Originally the game was set to be played in Shreveport, Louisiana.  But because some NAIA schools were integrated, it was forbidden by a state law passed by the Louisiana legislature.  The Little Rock Chamber of Commerce and others worked to bring the game to War Memorial Stadium.  Because of the importance of the aluminum industry in Central Arkansas, the name Aluminum Bowl was chosen.  Both ALCOA and Reynolds were major sponsors of the event.

The game, which was aired on CBS TV and radio, was played on a rain-soaked muddy field and turned into a defensive slugfest. Both teams only got close to scoring once.  The score ended up a 0 to 0 tie.  Both teams were declared co-champions.  The rain kept the crowds away as only 5,000 people showed up leaving 33,000 empty seats in the stadium.  Miss Arkansas Barbara Banks, who had been wearing a dress made entirely out of aluminum, spent the game covered up to keep the dress dry.

The next year, the game went to Saint Petersburg, Florida, where it was rechristened the Holiday Bowl.  The Little Rock outing would mark the only appearance by either team in the NAIA championship game.  Both teams subsequently switched to NCAA competition.  As of the spring of 2017, St. Joseph’s has suspended operations because of financial shortcomings.

It has been said that Little Rock leaders had wanted to get the Aluminum Bowl game to showcase that Little Rock was a progressive Southern city when it came to race relations. By 1956 the buses and the public library were integrated.  However, both teams were faced with their African American players having to stay at separate hotels while in Central Arkansas (one in Little Rock, the other team in Hot Springs).

For more on the Aluminum Bowl, visit the Encyclopedia of Arkansas History and Culture.

Little Rock Look Back: First Arkansas Razorback game at War Memorial Stadium

On September 18, 1948, the Arkansas Razorbacks took on Abilene Christian and won the game by a score of 40 to 6.  It was the first game of the season, and the Razorbacks went into the game ranked #13. They maintained that ranking for four weeks before falling out of national standings.  The team ended up with a season record of five wins and five losses. Playing four of their games at War Memorial that season, they were two and two in Little Rock. They were one and two in Fayetteville and amassed a 2-1 record on the road.

Dedication ceremony in 1948. Photo courtesy of the War Memorial Stadium Commission.
Dedication ceremony in 1948. Photo courtesy of the War Memorial Stadium Commission.

Prior to the game, the stadium was dedicated to the veterans of World War I and World War II in a ceremony led by former Razorback standout and Medal of Honor recipient Maurice “Footsie” Britt.  Though he would later be known for entering politics and becoming Arkansas’ first Republican Lieutenant Governor, in his college days he was known statewide as an outstanding Razorback football and baseball athlete.  During World War II, his bravery and courage allowed him to become first person in American history to earn all the army’s top awards, including the Medal of Honor, while fighting in a single war.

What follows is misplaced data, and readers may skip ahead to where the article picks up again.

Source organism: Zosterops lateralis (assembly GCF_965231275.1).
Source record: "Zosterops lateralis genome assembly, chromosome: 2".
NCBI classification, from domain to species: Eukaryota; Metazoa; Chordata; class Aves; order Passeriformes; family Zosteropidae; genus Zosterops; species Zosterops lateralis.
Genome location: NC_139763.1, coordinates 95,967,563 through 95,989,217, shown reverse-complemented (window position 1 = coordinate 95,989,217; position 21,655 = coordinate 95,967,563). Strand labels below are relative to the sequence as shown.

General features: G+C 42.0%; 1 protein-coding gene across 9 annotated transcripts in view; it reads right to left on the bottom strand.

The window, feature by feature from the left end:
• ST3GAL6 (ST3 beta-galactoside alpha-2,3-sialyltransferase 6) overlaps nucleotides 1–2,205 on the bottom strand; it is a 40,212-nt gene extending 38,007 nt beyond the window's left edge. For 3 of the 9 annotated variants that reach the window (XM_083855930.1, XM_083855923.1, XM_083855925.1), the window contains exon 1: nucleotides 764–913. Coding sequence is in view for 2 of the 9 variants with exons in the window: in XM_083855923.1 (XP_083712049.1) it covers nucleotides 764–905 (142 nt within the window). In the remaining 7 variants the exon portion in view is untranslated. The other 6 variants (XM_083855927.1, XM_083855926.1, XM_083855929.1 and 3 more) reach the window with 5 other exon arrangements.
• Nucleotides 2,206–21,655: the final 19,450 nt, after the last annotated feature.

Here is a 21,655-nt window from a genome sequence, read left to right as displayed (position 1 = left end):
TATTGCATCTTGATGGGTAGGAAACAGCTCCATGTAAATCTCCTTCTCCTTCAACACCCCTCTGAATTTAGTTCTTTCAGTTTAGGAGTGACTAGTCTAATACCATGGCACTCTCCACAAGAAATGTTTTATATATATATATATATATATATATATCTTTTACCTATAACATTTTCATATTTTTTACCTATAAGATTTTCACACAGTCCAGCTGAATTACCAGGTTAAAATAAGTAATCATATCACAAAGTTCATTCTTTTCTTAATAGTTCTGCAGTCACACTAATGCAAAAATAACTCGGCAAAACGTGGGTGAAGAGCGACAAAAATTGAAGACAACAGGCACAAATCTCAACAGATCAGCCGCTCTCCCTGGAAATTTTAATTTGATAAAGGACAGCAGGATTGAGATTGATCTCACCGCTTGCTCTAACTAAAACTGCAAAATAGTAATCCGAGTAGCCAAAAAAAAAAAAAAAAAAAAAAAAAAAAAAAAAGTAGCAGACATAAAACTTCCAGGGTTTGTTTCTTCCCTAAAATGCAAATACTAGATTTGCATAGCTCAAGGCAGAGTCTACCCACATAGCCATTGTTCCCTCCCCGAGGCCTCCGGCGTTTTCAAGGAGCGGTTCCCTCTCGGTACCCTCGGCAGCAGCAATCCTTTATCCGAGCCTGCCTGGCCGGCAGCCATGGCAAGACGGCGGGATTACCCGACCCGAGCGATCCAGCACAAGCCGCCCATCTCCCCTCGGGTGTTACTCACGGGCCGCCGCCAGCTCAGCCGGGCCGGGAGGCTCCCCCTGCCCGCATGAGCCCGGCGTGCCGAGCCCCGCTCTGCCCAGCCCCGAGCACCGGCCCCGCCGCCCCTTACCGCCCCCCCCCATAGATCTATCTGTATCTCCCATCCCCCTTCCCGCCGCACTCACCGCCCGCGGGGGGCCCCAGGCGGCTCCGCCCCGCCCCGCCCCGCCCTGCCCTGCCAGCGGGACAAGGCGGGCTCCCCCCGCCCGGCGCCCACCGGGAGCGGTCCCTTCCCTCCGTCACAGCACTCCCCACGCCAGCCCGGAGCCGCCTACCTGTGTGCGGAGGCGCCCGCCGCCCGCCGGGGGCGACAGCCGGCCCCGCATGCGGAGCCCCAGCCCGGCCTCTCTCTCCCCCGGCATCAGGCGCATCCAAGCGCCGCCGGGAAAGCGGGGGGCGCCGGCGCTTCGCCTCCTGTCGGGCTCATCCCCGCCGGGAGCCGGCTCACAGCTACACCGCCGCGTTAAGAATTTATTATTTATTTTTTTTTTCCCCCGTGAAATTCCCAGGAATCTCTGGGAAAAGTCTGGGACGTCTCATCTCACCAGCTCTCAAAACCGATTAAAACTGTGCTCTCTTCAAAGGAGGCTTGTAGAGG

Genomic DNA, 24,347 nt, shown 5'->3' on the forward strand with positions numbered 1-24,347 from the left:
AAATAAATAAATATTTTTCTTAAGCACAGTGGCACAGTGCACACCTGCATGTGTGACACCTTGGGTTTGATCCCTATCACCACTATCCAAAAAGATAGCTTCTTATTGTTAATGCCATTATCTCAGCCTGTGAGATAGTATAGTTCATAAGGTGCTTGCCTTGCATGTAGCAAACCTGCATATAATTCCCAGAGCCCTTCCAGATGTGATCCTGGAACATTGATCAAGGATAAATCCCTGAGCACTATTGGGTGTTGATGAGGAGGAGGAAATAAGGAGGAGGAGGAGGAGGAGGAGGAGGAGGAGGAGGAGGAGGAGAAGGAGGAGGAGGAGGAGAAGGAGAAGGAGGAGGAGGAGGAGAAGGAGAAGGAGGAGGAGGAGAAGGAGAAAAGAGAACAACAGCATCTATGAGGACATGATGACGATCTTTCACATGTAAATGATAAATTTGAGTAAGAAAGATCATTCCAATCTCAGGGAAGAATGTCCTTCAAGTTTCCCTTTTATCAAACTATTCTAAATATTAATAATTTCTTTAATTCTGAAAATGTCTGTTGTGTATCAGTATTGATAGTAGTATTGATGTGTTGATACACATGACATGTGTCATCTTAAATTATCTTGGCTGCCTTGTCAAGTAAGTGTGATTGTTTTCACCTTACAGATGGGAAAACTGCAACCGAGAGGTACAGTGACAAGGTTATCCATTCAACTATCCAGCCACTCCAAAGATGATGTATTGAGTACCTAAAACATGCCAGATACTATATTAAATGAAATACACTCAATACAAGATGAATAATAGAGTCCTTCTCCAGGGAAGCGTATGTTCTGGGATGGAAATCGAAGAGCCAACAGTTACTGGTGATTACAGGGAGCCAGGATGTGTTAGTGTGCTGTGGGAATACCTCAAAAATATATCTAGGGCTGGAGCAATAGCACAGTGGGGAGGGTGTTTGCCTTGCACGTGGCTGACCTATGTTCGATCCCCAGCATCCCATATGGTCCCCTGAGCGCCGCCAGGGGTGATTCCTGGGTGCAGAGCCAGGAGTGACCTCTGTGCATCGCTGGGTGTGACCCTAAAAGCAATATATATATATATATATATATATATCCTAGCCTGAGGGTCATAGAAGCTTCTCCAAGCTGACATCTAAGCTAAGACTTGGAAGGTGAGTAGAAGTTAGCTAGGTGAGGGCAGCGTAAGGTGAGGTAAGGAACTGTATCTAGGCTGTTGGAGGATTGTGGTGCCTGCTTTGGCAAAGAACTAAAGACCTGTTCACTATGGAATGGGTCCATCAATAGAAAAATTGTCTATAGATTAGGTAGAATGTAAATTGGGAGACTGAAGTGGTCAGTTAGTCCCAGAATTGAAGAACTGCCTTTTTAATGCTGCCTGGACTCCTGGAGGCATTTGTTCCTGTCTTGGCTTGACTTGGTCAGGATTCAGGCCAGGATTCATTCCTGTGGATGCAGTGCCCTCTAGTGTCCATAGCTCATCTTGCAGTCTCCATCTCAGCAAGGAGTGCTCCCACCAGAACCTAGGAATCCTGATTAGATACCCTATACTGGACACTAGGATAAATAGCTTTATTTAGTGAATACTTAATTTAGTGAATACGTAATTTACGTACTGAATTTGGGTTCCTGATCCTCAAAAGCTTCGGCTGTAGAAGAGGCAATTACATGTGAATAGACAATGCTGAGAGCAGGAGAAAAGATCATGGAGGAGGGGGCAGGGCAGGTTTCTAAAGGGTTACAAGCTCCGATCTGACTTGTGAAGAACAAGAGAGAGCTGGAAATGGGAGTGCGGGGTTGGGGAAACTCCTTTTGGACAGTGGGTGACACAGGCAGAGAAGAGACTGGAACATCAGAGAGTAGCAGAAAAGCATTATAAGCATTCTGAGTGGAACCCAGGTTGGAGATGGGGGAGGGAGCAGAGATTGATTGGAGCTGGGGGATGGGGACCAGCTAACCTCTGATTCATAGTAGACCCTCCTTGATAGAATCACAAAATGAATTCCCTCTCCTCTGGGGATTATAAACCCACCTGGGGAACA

Also participating in the opening ceremony were a mass of high school marching bands from across the state. Reports indicate up to forty bands were on the field to play the National Anthem as part of the event.

The construction of the stadium had been a dream of Governor Ben T. Laney. He had encouraged the Arkansas General Assembly to create the stadium during the 1947 session.  In August of 1947, Little Rock was chosen as the location over Hot Springs and North Little Rock. West Memphis had abandoned its bid when it was unable to secure the necessary financial pledges.  Construction started in 1947 and continued up until opening day.  On the day of the game, newspaper photos showed heavy equipment grading the parking lot prior to paving.

Though it had been Laney’s dream, with the passing of the guard, a newspaper photo on the day after the dedication focused on the incoming governor, Sid McMath.  Because Arkansas was such a Democratic heavy state, the paper referred to him as Governor-designate even though it was six weeks prior to the 1948 General Election when he would face off against C. R. Black.  McMath won the race with 89.4% of the vote.

Little Rock Look Back: Miss America in Little Rock

Tonight a new Miss America will be crowned.  Arkansas’ own Savvy Shields will conclude her whirlwind year as the third Miss America to come from the Natural State.

Earlier this year, two of Arkansas’ three Miss Americas were in Little Rock for the Miss Arkansas pageant.  So as Savvy wraps up her reign, it seems a good time to remember when Donna Axum first brought the Miss America title to Arkansas.